Behavioral medicine is the scientific study of everything animals do, whether the animals are insects, birds, mammals, fish, or humans. The field of animal behavior is concerned with understanding the causes, functions, development, and evolution of behavior. Behavior refers to the actions or reactions of an organism. Behavior is usually in relation to the environment, and is controlled by the endocrine and nervous systems. The complexity of animal behavior is related to the complexity of its nervous system. Generally, animals with complex nervous systems have a greater capacity to learn new responses and thus adjust their behavior.
An animal's behavior is influenced by many factors. Some of these factors include genetic predisposition, experience and learning, environment, and physiology. Several dog studies have shown that behavior can be inherited to some degree. In addition, maternal influences can affect personality and temperament. If puppies are separated from a fearful mother, the puppies are less likely to be fearful than if they are left with their mother. The effect of other puppies in the litter, the amount and type of human handling, and exposure to new objects and experiences all influence a dog's behavior. The brain and its associated neurotransmitters also play a fundamental role in temperament and behavior. Abnormal levels of various hormones play a role in certain forms of aggression and fear.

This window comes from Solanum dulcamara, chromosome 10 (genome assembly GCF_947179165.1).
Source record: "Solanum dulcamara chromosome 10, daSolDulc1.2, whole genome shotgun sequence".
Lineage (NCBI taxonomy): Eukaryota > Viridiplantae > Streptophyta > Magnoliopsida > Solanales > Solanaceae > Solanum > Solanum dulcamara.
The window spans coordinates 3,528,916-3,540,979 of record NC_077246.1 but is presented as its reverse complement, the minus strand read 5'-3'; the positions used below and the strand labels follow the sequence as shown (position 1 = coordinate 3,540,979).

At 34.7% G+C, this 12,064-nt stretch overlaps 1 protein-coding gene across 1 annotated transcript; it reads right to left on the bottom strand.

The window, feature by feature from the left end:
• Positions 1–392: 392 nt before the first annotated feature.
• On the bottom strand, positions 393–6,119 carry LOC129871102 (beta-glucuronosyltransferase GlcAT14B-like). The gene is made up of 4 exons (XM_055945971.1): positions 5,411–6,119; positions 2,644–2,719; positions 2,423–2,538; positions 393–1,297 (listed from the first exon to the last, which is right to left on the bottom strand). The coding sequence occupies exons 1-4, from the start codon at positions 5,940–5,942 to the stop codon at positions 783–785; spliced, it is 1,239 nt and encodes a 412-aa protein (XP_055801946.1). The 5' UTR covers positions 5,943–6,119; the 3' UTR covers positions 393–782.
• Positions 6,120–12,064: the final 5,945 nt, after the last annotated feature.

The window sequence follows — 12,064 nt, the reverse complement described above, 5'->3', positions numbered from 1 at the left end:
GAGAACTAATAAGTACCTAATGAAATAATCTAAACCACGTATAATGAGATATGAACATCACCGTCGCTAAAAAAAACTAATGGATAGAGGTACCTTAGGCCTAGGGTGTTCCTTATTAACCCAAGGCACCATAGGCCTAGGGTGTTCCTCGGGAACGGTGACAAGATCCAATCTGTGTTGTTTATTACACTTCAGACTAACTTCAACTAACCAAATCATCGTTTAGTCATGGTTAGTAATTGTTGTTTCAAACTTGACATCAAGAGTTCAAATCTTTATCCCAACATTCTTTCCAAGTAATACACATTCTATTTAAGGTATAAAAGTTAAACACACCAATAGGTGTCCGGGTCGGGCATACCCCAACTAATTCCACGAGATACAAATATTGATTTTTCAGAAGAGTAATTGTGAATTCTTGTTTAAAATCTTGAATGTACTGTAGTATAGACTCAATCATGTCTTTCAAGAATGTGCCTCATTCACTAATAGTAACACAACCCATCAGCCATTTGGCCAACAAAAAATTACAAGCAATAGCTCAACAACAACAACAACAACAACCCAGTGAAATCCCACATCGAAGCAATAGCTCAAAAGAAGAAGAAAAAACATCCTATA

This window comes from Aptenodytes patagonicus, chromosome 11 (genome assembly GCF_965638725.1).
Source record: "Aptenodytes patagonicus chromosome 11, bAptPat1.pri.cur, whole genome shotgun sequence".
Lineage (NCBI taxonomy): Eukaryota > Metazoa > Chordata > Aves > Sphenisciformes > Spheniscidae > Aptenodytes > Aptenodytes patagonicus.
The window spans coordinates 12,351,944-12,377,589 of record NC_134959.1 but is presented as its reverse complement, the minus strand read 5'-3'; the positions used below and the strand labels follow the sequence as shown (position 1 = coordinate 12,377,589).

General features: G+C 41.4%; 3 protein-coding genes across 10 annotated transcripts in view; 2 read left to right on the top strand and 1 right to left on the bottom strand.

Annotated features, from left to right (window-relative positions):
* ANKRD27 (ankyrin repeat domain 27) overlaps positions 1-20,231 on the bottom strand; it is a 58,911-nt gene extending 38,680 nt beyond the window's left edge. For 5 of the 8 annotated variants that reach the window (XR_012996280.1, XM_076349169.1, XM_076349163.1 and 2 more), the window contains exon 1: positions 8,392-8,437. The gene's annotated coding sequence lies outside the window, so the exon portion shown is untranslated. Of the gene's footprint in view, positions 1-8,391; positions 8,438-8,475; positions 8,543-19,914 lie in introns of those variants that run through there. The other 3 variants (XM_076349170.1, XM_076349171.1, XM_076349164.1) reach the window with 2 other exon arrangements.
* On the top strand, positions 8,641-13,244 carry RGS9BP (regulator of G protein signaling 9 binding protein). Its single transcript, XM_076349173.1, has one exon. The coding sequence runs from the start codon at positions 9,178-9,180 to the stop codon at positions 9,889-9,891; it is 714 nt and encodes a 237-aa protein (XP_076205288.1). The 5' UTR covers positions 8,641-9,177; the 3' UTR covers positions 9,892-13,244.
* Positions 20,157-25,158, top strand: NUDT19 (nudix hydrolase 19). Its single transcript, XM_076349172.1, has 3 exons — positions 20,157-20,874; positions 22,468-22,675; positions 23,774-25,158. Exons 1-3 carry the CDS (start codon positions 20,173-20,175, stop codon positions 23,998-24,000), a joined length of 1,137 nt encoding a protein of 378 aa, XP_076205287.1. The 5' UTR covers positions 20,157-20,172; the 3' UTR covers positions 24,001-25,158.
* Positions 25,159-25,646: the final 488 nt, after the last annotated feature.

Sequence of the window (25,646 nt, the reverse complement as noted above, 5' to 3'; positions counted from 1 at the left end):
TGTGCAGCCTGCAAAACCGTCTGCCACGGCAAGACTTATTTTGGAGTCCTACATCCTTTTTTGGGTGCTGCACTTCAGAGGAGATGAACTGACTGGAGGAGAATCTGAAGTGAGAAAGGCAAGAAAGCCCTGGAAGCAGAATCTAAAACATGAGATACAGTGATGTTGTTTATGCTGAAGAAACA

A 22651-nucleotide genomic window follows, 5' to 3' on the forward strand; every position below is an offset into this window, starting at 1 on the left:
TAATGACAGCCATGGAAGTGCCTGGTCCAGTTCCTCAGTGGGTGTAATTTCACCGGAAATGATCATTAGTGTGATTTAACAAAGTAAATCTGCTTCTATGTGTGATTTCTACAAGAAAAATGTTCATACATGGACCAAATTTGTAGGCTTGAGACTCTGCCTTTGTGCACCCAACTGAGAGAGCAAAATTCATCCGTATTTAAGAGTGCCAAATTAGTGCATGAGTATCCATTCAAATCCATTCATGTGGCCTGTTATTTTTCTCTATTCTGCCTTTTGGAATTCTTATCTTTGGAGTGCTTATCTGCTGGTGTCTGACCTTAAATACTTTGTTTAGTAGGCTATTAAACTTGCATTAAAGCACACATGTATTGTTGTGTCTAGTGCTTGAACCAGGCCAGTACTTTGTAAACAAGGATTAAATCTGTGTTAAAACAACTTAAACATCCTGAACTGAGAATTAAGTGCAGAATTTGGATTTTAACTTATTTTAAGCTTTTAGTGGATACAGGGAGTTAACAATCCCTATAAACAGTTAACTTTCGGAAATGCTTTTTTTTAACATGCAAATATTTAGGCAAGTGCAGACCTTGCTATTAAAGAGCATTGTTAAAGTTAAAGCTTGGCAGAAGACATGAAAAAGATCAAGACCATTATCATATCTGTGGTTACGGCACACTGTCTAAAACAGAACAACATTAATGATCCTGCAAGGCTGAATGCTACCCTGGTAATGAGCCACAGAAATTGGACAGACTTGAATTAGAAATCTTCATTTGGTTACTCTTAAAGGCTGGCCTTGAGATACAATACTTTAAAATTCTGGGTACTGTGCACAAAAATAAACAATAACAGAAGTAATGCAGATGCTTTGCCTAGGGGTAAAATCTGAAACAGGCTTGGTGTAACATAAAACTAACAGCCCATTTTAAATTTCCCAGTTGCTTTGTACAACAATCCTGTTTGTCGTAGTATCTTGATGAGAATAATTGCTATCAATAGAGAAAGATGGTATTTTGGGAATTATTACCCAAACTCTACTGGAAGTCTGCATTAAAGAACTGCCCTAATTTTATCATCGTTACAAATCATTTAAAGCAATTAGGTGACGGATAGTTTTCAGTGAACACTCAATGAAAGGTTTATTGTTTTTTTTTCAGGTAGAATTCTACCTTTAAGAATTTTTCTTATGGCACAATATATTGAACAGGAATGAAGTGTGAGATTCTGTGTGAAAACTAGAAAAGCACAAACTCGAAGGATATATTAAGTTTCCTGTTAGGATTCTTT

Understanding the nature of behavior problems is essential to developing a rational basis for their treatment. While this chapter focuses primarily on the abnormal behavior of dogs, the extent to which a dog's behavior is abnormal is defined by how much it deviates from “normal” or by the severity of the problem that this behavior poses to its owner.
Last full review/revision July 2011 by Karen L. Overall, MA, VMD, PhD, DACVB, ABS Certified Applied Animal Behaviorist